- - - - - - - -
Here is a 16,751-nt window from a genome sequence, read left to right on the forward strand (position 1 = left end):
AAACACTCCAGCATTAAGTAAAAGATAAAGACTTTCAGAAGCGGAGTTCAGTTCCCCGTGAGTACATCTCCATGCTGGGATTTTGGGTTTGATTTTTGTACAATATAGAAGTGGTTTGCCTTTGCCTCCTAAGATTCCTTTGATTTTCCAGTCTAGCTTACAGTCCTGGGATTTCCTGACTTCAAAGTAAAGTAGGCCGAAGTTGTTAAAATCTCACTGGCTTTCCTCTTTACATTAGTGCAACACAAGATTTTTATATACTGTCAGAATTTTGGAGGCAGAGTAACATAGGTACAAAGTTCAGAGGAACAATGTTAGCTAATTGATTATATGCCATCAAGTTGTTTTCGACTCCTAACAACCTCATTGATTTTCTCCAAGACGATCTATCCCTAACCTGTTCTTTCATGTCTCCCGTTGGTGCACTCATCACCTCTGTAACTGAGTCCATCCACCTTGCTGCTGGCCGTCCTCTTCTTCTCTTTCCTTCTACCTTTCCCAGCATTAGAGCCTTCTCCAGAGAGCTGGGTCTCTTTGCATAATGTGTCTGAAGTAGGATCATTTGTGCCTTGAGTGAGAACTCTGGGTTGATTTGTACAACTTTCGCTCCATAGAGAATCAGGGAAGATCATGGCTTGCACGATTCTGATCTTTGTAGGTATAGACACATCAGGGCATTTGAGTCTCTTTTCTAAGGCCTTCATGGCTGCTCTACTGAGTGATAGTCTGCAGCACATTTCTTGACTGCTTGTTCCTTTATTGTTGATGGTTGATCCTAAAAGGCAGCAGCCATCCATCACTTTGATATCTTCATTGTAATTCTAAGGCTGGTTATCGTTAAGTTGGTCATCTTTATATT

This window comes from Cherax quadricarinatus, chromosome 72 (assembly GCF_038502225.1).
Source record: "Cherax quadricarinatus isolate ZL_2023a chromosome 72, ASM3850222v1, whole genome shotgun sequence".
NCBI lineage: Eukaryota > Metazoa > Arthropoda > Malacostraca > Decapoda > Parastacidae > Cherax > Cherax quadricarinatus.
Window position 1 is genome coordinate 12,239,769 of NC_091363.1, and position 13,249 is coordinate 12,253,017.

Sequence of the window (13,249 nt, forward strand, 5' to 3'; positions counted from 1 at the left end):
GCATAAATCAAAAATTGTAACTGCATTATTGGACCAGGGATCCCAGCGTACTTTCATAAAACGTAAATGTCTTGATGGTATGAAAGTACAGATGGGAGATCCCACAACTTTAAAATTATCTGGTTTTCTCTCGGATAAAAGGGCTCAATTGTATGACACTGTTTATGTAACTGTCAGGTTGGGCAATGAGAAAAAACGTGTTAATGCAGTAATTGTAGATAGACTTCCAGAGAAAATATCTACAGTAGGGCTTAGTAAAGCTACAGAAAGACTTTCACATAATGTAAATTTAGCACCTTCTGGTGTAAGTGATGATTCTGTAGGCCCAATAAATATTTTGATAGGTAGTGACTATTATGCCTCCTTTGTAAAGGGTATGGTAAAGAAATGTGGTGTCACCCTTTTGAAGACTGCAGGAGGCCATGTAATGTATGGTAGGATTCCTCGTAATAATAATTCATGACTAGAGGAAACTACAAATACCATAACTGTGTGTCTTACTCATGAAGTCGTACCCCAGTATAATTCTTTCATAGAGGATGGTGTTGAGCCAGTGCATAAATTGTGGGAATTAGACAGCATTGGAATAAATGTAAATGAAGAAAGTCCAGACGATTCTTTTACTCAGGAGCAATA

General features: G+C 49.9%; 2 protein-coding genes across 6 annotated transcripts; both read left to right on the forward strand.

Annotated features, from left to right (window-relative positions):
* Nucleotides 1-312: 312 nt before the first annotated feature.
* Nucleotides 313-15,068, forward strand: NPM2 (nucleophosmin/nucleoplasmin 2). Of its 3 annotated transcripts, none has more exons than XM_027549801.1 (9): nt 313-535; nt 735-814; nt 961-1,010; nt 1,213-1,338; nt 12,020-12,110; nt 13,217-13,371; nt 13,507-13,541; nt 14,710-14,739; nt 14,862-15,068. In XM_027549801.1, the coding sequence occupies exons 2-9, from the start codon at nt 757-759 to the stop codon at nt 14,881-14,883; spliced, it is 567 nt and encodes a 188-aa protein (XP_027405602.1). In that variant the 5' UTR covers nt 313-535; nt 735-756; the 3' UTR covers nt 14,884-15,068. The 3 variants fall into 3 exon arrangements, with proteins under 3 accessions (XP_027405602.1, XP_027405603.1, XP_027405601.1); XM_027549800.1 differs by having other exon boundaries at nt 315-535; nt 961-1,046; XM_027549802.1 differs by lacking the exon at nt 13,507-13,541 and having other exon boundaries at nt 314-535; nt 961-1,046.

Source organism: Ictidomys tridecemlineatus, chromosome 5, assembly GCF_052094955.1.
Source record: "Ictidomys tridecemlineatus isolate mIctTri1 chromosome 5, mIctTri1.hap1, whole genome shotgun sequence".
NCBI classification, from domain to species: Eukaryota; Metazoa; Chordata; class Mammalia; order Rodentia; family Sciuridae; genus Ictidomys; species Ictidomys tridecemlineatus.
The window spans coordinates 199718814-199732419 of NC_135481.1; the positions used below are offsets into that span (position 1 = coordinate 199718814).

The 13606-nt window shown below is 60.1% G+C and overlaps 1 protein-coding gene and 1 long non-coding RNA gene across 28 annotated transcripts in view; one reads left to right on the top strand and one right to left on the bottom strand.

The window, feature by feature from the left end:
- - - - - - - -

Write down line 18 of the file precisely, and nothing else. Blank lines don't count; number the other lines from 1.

The window, feature by feature from the left end: